Israel’s first Major League Baseball player wins in debut

The right-hander struck out seven in his MLB debut.

By Joseph Wolkin, World Israel News

Dean Kremer, the first Israeli baseball player to be drafted into the Major League, won his first game, beating the New York Yankees on Sunday.

The right-handed Kremer was just called up for the Baltimore. MLB writer Joe Trezza says Baltimore “watched their No. 10 prospect enjoy as effective a Major League debut as any Baltimore starter in a half decade.”

“Striking out seven and retiring 12 consecutive batters at one point, Kremer fired six strong frames in the O’s 5-1 victory over the reeling Yankees at Oriole Park,” Trezza writes.

“I like the way he threw in spring training,” Orioles manager Brandon Hyde said prior to Sunday’s game.

“I like his stuff. I like the pitch mix that he has, he’s got a starter arsenal with four pitches. Knows how to pitch and strike people out, I like the off-speed stuff. I’m excited to hand the ball to him to make his debut. It’s a day he’ll never forget, and a special day for him. I want him to have fun and enjoy it.”

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Kremer was born in California, but he lives in Israel for two months each year, holding dual citizenship.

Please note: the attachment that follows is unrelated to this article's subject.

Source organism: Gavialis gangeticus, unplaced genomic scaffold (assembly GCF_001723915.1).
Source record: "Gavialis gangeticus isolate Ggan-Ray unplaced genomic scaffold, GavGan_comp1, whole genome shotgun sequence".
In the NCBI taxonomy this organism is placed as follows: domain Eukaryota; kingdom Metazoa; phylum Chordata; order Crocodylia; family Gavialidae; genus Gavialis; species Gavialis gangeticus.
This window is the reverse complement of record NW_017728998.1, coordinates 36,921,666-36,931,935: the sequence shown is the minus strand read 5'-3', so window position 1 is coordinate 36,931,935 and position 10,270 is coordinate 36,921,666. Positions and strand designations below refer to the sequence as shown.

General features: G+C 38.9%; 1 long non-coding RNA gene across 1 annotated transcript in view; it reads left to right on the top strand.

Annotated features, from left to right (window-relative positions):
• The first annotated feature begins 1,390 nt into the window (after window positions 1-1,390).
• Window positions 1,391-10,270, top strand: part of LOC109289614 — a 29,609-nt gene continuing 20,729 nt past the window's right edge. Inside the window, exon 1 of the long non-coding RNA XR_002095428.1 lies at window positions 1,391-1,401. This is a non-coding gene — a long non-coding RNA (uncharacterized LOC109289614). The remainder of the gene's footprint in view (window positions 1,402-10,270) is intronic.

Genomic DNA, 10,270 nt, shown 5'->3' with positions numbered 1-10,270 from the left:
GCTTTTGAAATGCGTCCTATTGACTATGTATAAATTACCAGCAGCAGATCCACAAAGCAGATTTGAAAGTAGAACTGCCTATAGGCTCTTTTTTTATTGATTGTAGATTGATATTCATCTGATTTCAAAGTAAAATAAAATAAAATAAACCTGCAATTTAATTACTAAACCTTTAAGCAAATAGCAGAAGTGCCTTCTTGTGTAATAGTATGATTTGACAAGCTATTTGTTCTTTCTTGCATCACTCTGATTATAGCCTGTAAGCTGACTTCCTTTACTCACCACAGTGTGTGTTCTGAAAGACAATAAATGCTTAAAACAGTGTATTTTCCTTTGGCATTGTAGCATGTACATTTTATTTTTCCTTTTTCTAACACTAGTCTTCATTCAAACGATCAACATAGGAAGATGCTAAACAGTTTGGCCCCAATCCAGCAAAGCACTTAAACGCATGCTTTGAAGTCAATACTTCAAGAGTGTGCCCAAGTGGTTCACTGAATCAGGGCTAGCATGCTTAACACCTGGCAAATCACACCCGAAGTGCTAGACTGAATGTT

Five years ago, Kremer became the first Israeli to ever be selected in the MLB Draft, which was in 2015. But he went to the University of Nevada, Las Vegas prior to re-enlisting in the draft, being selected in the 14th round of the 2016 MLB Draft by the Los Angeles Dodgers.

After two years of service in the Dodgers’ minor league system, he was traded to the Orioles. In four years of minor league pitching, Kremer’s 3.61 ERA led him to a 22-16 record. He allowed 27 home runs in more than 356 innings pitched.

Kremer started his Orioles tenure in Double-A ball, which is two levels below the MLB. In 2019, he made a name for himself by making a combined 21 starts in Double-A and Triple-A. He had 9.7 strikeouts per nine innings, as well as a respectable 113.2 innings pitched.

Kremer has played for Team Israel in international competition in the past.

Kremer’s first day as a MLB player was also meaningful in that it came on the 48th anniversary of the Munich massacre in which Palestinian terrorists kidnapped and murdered 11 Israeli athletes on the Olympic stage. Forty-eight years later, Israel continues to utilize sports as a way to normalize relations with other nations.

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